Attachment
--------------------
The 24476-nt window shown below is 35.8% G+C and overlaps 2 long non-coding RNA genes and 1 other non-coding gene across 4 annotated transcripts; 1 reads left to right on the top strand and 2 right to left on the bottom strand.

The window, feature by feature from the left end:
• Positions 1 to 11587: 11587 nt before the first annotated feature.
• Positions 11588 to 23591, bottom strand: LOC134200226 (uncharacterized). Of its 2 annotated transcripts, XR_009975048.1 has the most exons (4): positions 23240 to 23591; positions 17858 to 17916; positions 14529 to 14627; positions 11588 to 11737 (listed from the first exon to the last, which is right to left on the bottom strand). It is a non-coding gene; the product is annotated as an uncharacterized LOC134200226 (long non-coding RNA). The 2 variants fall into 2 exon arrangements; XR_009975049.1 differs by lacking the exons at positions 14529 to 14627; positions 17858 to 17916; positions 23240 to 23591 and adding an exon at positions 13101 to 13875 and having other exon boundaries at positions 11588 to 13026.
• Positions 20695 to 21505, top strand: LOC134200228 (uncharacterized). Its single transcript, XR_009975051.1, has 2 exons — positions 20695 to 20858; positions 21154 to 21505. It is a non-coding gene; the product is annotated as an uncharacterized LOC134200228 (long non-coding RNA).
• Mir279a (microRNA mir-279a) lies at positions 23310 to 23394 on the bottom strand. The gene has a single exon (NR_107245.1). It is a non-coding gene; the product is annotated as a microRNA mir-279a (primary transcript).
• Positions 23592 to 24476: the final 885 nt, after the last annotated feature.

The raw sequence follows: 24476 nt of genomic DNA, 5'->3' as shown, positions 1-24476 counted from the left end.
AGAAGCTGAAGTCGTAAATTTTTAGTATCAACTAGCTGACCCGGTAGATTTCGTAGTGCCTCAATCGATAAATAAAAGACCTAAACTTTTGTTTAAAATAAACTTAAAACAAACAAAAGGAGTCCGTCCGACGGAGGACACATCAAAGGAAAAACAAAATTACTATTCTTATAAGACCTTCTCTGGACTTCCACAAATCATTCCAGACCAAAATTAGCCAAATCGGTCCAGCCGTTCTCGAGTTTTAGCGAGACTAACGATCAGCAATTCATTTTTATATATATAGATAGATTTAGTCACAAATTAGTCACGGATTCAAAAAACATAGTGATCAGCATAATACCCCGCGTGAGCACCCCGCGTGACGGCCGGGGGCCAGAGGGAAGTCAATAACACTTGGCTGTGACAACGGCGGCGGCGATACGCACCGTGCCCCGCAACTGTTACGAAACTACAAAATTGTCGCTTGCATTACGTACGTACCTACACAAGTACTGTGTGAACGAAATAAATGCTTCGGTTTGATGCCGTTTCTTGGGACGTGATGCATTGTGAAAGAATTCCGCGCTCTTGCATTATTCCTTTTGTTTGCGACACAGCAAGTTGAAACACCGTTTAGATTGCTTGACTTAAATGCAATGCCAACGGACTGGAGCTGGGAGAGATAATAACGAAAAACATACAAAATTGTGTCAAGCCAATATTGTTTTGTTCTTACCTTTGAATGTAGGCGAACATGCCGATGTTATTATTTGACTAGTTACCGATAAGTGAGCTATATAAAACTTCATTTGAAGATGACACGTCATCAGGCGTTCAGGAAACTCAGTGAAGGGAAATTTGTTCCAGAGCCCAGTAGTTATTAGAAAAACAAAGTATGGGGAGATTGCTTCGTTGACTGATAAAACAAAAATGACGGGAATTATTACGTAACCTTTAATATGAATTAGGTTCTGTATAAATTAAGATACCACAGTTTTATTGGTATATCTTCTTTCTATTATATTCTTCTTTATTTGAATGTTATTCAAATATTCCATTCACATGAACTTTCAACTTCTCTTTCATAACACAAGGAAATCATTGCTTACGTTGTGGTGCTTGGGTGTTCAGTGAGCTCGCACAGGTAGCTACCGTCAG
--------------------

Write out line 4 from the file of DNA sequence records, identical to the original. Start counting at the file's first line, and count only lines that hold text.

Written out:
• Positions 11588 to 23591, bottom strand: LOC134200226 (uncharacterized). Of its 2 annotated transcripts, XR_009975048.1 has the most exons (4): positions 23240 to 23591; positions 17858 to 17916; positions 14529 to 14627; positions 11588 to 11737 (listed from the first exon to the last, which is right to left on the bottom strand). It is a non-coding gene; the product is annotated as an uncharacterized LOC134200226 (long non-coding RNA). The 2 variants fall into 2 exon arrangements; XR_009975049.1 differs by lacking the exons at positions 14529 to 14627; positions 17858 to 17916; positions 23240 to 23591 and adding an exon at positions 13101 to 13875 and having other exon boundaries at positions 11588 to 13026.